Unfortunately the management authority has never conducted a survey in order to seek constructive feedback from their paying customers.

The Australian Department of Environment engaged a highly paid consultant to conduct two campsite surveys over a period of a couple of years. The consultant did not engage with trek operators or trekkers. The reports he published were crap with just more than a hint of a spell about the Department of Environment’s closed shop tender process. [Read more…]

Shame of Kokoda Battlesite

Kokoda Anzac 2011 032The shame of the Isurava battlesite as reported in the Sun-Herald on 26 July 2015 is the result of a flawed process that began with the planning of the memorial in 2001. http://www.smh.com.au/national/kokoda-track-landowners-demand-fee-for-access-to-battlefield-sites-20150725-gikclz.html

The Department of Veterans Affairs (DVA) commissioned the establishment of a memorial on the site of the battle for Isurava for the 60th anniversary of the Kokoda campaign in 2002.  It was to be opened by Prime Ministers John Howard and Sir Michael Somare.

Prior to this DVA has shown little interest in honouring the military heritage of the Kokoda Trail.

Unfortunately the Department was led by two of the worst Ministers ever to be appointed to Veterans Affairs – Bruce Scott and Danna Vale. Scott was an arrogant fool and Vale had been described by Alan Ramsay of the Sydney Morning Herald as a twit.  Both were obviously awed by their bemedaled departmental Director, retired Air Vice Marshall Gary Beck AO. One can only assume the department’s dealings with their PNG counterparts were influenced by Beck’s ignorance of local conditions and his arrogance. [Read more…]

Potential of the Kokoda Trekking Industry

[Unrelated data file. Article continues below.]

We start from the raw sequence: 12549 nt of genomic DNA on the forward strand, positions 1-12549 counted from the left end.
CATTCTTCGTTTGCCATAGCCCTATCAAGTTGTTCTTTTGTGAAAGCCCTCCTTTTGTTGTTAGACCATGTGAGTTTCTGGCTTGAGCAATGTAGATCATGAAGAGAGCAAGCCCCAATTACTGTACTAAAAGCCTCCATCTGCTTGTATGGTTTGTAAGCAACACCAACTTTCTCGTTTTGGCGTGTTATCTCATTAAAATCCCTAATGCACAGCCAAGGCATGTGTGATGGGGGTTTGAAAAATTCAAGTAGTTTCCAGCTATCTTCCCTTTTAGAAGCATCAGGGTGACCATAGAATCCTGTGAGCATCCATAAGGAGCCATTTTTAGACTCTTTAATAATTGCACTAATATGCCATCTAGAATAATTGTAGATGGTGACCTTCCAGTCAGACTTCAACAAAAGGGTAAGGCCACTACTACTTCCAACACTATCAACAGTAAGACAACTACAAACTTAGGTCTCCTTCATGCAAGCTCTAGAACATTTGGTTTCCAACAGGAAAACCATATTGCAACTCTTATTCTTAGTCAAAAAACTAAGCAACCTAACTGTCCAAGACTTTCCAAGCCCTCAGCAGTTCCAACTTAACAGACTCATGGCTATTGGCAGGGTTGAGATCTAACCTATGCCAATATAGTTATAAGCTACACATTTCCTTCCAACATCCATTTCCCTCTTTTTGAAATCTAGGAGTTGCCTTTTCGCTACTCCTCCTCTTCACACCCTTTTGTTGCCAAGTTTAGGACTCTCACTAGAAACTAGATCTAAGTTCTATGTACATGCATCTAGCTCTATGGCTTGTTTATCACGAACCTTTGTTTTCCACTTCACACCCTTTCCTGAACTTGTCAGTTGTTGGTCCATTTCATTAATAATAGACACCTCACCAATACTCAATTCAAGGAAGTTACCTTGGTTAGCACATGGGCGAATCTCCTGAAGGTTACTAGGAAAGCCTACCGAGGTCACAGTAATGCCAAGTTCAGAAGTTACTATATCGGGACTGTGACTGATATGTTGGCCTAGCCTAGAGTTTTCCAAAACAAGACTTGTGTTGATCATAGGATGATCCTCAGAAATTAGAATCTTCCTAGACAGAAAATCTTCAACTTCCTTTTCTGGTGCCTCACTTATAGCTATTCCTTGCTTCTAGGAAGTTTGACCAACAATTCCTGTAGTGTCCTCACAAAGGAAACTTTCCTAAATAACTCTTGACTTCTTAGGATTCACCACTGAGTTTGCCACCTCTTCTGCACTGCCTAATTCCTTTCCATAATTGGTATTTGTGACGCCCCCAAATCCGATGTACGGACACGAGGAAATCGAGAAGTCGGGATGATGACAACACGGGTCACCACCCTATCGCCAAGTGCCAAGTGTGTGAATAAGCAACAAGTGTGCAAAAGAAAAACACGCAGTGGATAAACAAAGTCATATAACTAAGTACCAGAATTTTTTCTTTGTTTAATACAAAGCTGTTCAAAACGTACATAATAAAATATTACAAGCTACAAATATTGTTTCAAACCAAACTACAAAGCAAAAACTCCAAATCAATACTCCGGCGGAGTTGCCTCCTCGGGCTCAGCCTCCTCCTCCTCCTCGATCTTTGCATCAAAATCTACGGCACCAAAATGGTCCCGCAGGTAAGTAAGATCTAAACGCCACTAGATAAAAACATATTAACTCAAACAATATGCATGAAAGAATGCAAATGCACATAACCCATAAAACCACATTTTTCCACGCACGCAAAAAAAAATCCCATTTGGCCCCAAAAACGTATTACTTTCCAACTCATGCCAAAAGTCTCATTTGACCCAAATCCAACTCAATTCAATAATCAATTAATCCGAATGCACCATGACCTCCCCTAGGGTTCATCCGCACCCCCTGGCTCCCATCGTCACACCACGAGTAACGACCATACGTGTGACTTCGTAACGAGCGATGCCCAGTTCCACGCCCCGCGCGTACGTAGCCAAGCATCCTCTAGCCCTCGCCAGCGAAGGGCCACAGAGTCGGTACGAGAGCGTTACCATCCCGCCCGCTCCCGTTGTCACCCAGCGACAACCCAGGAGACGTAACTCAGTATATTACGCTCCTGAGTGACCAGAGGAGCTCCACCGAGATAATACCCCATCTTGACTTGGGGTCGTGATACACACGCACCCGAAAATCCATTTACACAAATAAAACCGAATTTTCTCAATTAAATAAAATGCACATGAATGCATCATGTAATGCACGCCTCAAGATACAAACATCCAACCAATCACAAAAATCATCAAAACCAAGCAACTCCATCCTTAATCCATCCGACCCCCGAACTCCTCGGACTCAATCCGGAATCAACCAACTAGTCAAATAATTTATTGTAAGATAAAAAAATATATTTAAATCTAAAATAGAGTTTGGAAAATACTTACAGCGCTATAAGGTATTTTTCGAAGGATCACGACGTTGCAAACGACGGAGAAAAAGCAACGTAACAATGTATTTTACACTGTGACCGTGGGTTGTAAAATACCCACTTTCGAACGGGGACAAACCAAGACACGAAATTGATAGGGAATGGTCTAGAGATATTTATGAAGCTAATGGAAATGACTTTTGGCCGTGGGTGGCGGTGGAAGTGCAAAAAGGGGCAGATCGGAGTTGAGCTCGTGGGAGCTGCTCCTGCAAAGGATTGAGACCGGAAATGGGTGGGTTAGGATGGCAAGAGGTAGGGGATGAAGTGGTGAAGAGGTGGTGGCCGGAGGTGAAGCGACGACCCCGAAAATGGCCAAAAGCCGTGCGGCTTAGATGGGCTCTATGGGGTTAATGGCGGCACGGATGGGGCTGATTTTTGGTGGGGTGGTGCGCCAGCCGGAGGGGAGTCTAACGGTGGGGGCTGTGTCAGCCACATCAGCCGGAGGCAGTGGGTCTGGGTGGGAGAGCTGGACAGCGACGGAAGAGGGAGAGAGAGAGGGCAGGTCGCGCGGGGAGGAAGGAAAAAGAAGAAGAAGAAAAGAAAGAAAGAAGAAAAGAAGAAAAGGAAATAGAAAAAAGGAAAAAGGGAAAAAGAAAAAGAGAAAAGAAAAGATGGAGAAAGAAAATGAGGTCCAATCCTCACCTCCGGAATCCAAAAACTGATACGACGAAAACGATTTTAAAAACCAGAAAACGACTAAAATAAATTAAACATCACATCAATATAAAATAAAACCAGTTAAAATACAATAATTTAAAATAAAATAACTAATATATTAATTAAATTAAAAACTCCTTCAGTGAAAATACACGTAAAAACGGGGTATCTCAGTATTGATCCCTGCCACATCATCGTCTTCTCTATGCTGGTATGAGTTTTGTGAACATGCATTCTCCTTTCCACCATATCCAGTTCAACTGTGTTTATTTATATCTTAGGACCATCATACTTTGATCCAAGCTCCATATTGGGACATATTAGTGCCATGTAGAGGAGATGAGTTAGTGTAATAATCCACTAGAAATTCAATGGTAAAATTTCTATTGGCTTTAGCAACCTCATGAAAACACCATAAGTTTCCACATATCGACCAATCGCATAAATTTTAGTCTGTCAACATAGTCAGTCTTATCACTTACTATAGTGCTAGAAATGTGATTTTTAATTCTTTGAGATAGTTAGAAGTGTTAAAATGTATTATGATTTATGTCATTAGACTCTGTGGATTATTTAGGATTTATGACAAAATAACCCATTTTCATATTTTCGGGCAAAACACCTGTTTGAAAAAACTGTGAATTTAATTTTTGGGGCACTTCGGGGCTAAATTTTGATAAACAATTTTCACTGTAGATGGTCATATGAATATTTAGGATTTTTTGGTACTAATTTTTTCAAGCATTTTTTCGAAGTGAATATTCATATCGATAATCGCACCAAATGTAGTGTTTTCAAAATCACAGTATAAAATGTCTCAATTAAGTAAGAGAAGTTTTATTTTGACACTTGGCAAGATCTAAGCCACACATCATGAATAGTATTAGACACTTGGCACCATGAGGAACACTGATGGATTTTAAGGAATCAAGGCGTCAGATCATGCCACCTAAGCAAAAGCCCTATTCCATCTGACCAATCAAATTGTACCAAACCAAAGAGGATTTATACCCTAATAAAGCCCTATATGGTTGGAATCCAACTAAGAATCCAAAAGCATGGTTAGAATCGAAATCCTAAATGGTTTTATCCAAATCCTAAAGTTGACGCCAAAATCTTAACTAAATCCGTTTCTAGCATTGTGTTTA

Kokoda Anzac 2011 032The most relevant guide to the potential of the Kokoda trekking industry is the continued growth in Australians making the pilgrimage to Gallipoli.

Each year up to 9 000 Australians visit the Dawn Service at Anzac Cove.  Thousands more visit it at other times of the year. It is now becoming a pilgrimage for more than a million Turkish people also visiting Gallipoli each year.

Papua New Guinea has the potential to be a world class adventure-tourism destination but it has to address negative perceptions in regard to safety and reliability – particularly after the recent ‘Black Cat Track’ murders.  This will require a focused investment in national marketing and support for the development of niche adventures such as wartime pilgrimages, eco-trekking, white-water rafting, caving, bird-watching, diving, surfing, fishing and culture.

People who participate in these niche adventure activities are generally more aware of the sensitivities of culture and environment and do not expect 5-star accommodation and service. They are also more tolerant of ‘surprises’ that are often experienced in the ‘land of the unexpected’. [Read more…]